Chapter 2 : The Bride
Katherine. aged nine, joined the household of Suffolk’s wife, Mary, who had once been Queen of France, but now lived largely retired at their home at Westhorpe. The French Queen, as Mary continued to be known, had three living children by Suffolk at the time Katherine arrived. Frances, around two years older than Katherine; Eleanor, the same age; and Henry, Earl of Lincoln, about four years younger. Suffolk also had two grown-up daughters by a previous marriage. The elder, Anne, was Lady Grey of Powis, and the younger, Mary, married Lord Monteagle in 1528.
From being an only child, Katherine was now at the centre of a family and she established a close friendship with Frances in particular. Soon, it was suggested that she would marry the Earl of Lincoln, although no formal documents relating to any betrothal are extant. It was commonplace for a guardian to arrange the marriage of wards to his own children, and that was usually the intent behind the grant of wardship. For Katherine, it would be an excellent match. Lincoln was the king’s nephew, and, although it is unlikely that anyone breathed a word about it, a possible future king. Henry VIII had no legitimate son, and only a daughter by his now-disputed marriage. For Lincoln, it would add Katherine’s considerable properties to his own inheritance and consolidate Brandon power in East Anglia and Lincolnshire.
There is no definite information about how Katherine spent the years between 1528 and 1533. Presumably, her life followed the usual pattern of the daughters of nobility. A high level of education was encouraged for noble women in that period and Katherine later gave evidence of it – her handwriting can be seen in the picture below. In addition, she would have learnt courtly skills from a woman who had once graced the glittering court of France, as well as that of England.
The only hint about Katherine’s life is a report from July 1531, when she was twelve. The Imperial ambassador, Eustache Chapuys, repeated a rumour that Anne Boleyn had accused Suffolk of ‘having connection’ with his own daughter. If Anne made the accusation, she could have been referring to one of the duke’s own four daughters by blood, or perhaps Katherine, who, betrothed to his son, might be referred to as his daughter. Neither interpretation is attractive, although Katherine was legally old enough to have sex.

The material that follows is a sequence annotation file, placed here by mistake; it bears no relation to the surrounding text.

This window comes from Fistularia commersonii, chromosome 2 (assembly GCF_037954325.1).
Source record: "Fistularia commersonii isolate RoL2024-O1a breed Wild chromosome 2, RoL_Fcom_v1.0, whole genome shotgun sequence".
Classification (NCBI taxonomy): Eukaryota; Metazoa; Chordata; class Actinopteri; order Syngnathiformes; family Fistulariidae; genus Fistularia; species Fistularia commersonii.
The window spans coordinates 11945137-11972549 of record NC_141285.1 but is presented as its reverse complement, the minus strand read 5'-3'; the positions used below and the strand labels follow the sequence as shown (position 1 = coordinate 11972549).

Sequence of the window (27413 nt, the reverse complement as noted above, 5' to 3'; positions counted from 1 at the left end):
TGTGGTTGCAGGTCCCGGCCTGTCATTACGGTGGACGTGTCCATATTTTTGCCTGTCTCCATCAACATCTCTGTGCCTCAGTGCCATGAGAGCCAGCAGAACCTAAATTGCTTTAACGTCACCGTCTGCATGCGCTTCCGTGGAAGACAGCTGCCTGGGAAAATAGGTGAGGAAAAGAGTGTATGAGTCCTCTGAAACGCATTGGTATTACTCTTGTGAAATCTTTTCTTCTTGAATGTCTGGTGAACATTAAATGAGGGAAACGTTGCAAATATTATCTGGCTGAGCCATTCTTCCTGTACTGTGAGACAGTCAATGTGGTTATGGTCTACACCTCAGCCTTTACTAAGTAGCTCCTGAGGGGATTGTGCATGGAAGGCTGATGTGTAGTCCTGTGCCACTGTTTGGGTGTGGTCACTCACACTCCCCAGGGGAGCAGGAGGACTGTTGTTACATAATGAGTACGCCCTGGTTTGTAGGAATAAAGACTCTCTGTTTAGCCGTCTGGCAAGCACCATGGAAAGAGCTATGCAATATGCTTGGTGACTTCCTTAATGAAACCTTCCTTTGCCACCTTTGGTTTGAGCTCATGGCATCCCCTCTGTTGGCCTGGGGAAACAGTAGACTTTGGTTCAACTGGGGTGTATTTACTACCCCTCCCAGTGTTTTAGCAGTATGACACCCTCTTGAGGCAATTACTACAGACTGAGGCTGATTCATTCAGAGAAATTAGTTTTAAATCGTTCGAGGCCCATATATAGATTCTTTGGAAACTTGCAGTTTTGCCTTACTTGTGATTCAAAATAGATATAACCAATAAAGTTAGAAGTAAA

In March 1533 a marriage was agreed between Frances and Sir Henry Grey, Marquis of Dorset. This was a further consolidation of families related to the king – Dorset was the great-grandson of Queen Elizabeth Woodville by her first marriage. Later events suggest that Frances, Dorset and Katherine became close – particularly with regard to religion. Katherine was, presumably, content to wait until Lincoln reached the age of fourteen in 1537 for her own marriage to take place – but that plan was about to come to nothing.
On 25th June, the French Queen died, after a long and debilitating illness. She was buried in the abbey church at Bury St Edmunds. Katherine played a part in the funeral procession, following behind Mary’s daughters and their betrothed husbands – Dorset and Henry Clifford.
The next information we have about Katherine is astonishing – that she was to marry her guardian, the Duke of Suffolk, on the Sunday following 3rd September 1533, coincidentally, the day Queen Anne Boleyn gave birth to Elizabeth. Since Lincoln was still alive (although he died the following March) and Katherine was only fourteen, to Suffolk’s forty-nine, it was a surprising outcome, although it may be a corroboration of Anne Boleyn’s earlier accusation against Suffolk.
Whilst we do not have a first-hand account of Katherine’s feelings, her later strong disapproval of arranged marriages suggest that it was not an outcome she would have chosen. Suffolk’s motivation was probably as much financial as sexual. If Lincoln were already ailing, it was likely that if Katherine married him, she would be widowed and marry a second time, thus carrying her estates out of Suffolk’s reach.
The wedding probably took place in London, as Suffolk was present at the baptism of Princess Elizabeth a couple of days later. It is likely Katherine attended, too, although she is not specifically named in the records.
However unpleasant the marriage might have been for Katherine physically, it was extremely advantageous socially. As Duchess of Suffolk, she became one of the highest-ranking women in England.
In due course, Katherine and Suffolk had two sons – another Henry, and Charles, born in 1535 and around 1536 or early 1537 respectively.